NKVD Order No. 00485
|The Polish Operation of the NKVD (1937–38)|
First page of one of the copies of the order, archived by the Kharkov branch of the NKVD
|Location||Soviet Union, modern-day Russia, Ukraine, Belarus, Kazakhstan and others|
|Deaths||At least 111,091 Poles executed|
|Perpetrators||NKVD security forces|
The Soviet NKVD Order № 00485 released on August 11, 1937 laid the foundation for the systematic elimination of the Polish minority in the Soviet Union between 1937 and 1938. The order was called "On liquidation of Polish sabotage and espionage groups and units of P.O.W." (Polish Military Organization, Polska Organizacja Wojskowa) (Russian: О ликвидации польских диверсионно-шпионских групп и организаций ПОВ) dated August 9, 1937 by the Central Committee Politburo (VKP b) and signed by Nikolai Yezhov, the People's Commissar for Internal Affairs. The operation was the epicenter of the national operations of the NKVD; and the largest ethnic shooting action of the Great Terror.
According to the Order, the list of those subject to repression included, among others, "former Polish prisoners of war, defectors from Poland, Polish refugees, Polish political émigrés, those admitted through prisoners' exchange (политобменянные), former members of PPS and other Polish political parties". Polish convicts suspected of espionage that were about to complete their labor camp sentences could not be released and their files had to be referred to the Special Council of the NKVD.
Particularly affected were ethnic Poles employed in "strategic" sectors (transportation and telecommunications, defense industry, armed forces, security services, etc.), as well as members of Polish cultural organizations.
The Order created an extrajudicial body composed of two persons, the so-called "Dvoika", a Committee of the People's Commissar for Internal Affairs (chief of the NKVD) and the Prosecutor of the USSR, and instituted a special procedure for handling of such cases. Specifically, regional (oblast, krai, respublic) NKVD units had to compile lists of the Polish cases, bind them into so-called "albums" and send the "albums" to Moscow, where the suspects were summarily tried in absentia by the Dvoika. This procedure had to be applied to all other national operations of 1937-1938: German, Latvian, Finnish, Estonian, Romanian, Greek, and others.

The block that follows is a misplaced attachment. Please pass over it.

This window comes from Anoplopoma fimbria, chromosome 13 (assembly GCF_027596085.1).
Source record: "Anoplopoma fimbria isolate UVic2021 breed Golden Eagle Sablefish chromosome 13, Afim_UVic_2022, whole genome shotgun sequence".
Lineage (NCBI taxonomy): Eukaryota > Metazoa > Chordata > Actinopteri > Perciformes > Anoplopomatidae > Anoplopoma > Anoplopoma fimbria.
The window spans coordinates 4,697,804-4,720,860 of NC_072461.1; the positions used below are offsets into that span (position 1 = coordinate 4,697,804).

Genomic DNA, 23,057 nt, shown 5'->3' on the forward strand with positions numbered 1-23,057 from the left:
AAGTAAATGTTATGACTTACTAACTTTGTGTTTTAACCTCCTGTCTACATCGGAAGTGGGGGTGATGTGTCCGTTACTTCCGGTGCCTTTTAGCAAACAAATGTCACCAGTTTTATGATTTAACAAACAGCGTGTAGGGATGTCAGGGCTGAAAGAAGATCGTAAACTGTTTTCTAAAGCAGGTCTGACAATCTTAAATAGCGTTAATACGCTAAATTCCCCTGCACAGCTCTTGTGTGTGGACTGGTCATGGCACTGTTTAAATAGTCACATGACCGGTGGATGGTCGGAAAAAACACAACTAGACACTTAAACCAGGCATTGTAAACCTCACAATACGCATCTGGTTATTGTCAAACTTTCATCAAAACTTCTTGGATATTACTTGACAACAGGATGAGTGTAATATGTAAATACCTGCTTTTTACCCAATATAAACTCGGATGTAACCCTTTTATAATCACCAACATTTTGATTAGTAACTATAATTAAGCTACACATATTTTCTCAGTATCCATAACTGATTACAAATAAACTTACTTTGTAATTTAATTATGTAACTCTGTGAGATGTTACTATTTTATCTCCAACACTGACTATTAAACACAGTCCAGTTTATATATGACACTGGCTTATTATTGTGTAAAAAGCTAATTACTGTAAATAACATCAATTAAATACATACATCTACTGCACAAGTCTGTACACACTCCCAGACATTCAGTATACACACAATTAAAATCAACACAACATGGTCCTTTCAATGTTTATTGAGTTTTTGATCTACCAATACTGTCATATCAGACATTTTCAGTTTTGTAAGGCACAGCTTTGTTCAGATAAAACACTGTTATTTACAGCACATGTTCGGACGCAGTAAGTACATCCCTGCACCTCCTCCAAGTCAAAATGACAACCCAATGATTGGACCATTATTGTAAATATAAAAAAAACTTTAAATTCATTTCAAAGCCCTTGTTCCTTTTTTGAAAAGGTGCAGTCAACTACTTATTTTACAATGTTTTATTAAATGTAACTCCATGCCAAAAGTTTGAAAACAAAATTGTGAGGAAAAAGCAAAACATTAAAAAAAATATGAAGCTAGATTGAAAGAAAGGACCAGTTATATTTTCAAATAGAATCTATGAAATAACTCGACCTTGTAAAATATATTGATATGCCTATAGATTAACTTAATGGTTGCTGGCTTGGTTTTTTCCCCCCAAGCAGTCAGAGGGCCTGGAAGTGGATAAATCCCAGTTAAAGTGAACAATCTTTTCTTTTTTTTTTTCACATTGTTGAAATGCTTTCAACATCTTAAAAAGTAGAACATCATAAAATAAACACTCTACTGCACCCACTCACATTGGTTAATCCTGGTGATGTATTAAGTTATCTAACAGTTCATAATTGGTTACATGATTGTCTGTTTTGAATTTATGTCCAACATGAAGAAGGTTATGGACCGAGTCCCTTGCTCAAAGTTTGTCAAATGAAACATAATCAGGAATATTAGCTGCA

This procedure was amended in September, 1938. To expedite the process, regional NKVD units were instructed to set up so called "Special Troikas" (not to be confused with the regional Troikas established under the NKVD Order № 00447) authorized to try the "national operations" cases locally.
In all, 139,815 people were sentenced under the anti-Polish mass operation, including 111,071 sentenced to death and executed.
|Wikimedia Commons has media related to NKVD Order No. 00485.|
- Soviet Major-General Vasili Blokhin, the chief executioner of the Stalinist NKVD
Notes and references
- Prof. Marek Jan Chodakiewicz (2011-01-15). "Nieopłakane ludobójstwo (Genocide Not Mourned)". Rzeczpospolita. Retrieved April 28, 2011.
- Franciszek Tyszka. "Tomasz Sommer: Ludobójstwo Polaków z lat 1937-38 to zbrodnia większa niż Katyń (Genocide of Poles in the years 1937-38, a Crime Greater than Katyn)". Super Express. Retrieved April 28, 2011.
- "Rozstrzelać Polaków. Ludobójstwo Polaków w Związku Sowieckim (To Execute the Poles. Genocide of Poles in the Soviet Union)". Historyton. Retrieved April 28, 2011.
- Robert Gellately, Ben Kiernan (2003). The specter of genocide: mass murder in historical perspective. Cambridge University Press. p. 396. ISBN 0521527503.
Polish operation (page 233 –)
|Russian Wikisource has original text related to this article:|
- Polish operation of NKVD – By Petrov and Roginski, in Russian (Петров H.B., Рогинский А.Б. Польская операция НКВД 1937–1938 гг. // Репрессии против поляков и польских граждан / Под ред. А.Э. Гурьянова. – М.: «Звенья», 1997. С. 22–43)
- On the repressions against the Poles before the mass operation of 1937-1938 – By Khaustov, in Russian
- Chapter 4: The Great Terror – from: "Stalin's Loyal Executioner: People's Commissar Nikolai Ezhov, 1895–1940", by Marc Jansen and Nikita Petrov